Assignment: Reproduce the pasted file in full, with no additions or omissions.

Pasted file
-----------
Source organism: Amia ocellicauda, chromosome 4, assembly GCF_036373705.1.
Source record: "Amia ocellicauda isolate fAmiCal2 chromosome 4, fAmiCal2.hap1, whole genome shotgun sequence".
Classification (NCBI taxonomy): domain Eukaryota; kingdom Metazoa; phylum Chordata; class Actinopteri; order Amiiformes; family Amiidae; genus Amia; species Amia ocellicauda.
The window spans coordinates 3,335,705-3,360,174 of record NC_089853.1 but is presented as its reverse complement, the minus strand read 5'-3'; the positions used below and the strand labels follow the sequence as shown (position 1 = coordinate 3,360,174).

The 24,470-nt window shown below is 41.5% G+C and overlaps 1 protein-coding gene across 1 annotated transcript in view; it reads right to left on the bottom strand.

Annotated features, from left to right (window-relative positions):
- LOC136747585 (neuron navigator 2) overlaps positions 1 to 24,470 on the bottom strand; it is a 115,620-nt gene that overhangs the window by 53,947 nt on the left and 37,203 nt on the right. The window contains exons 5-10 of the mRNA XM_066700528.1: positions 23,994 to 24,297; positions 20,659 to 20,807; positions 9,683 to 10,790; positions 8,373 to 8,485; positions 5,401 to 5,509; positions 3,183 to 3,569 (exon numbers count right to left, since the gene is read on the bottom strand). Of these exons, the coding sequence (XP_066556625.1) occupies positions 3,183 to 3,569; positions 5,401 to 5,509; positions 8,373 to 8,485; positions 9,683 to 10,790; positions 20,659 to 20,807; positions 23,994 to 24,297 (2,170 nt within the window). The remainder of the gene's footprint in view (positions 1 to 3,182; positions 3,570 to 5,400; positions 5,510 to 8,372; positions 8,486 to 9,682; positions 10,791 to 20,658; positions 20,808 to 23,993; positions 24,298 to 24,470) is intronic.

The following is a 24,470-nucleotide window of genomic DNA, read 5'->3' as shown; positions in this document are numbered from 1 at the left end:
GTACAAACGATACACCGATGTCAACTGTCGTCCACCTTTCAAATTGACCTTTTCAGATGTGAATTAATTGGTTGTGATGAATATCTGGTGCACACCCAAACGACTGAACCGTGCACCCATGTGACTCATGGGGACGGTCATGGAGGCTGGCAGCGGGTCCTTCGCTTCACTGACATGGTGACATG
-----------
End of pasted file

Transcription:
Source organism: Amia ocellicauda, chromosome 4, assembly GCF_036373705.1.
Source record: "Amia ocellicauda isolate fAmiCal2 chromosome 4, fAmiCal2.hap1, whole genome shotgun sequence".
Classification (NCBI taxonomy): domain Eukaryota; kingdom Metazoa; phylum Chordata; class Actinopteri; order Amiiformes; family Amiidae; genus Amia; species Amia ocellicauda.
The window spans coordinates 3,335,705-3,360,174 of record NC_089853.1 but is presented as its reverse complement, the minus strand read 5'-3'; the positions used below and the strand labels follow the sequence as shown (position 1 = coordinate 3,360,174).

The 24,470-nt window shown below is 41.5% G+C and overlaps 1 protein-coding gene across 1 annotated transcript in view; it reads right to left on the bottom strand.

Annotated features, from left to right (window-relative positions):
- LOC136747585 (neuron navigator 2) overlaps positions 1 to 24,470 on the bottom strand; it is a 115,620-nt gene that overhangs the window by 53,947 nt on the left and 37,203 nt on the right. The window contains exons 5-10 of the mRNA XM_066700528.1: positions 23,994 to 24,297; positions 20,659 to 20,807; positions 9,683 to 10,790; positions 8,373 to 8,485; positions 5,401 to 5,509; positions 3,183 to 3,569 (exon numbers count right to left, since the gene is read on the bottom strand). Of these exons, the coding sequence (XP_066556625.1) occupies positions 3,183 to 3,569; positions 5,401 to 5,509; positions 8,373 to 8,485; positions 9,683 to 10,790; positions 20,659 to 20,807; positions 23,994 to 24,297 (2,170 nt within the window). The remainder of the gene's footprint in view (positions 1 to 3,182; positions 3,570 to 5,400; positions 5,510 to 8,372; positions 8,486 to 9,682; positions 10,791 to 20,658; positions 20,808 to 23,993; positions 24,298 to 24,470) is intronic.

The following is a 24,470-nucleotide window of genomic DNA, read 5'->3' as shown; positions in this document are numbered from 1 at the left end:
GTACAAACGATACACCGATGTCAACTGTCGTCCACCTTTCAAATTGACCTTTTCAGATGTGAATTAATTGGTTGTGATGAATATCTGGTGCACACCCAAACGACTGAACCGTGCACCCATGTGACTCATGGGGACGGTCATGGAGGCTGGCAGCGGGTCCTTCGCTTCACTGACATGGTGACATG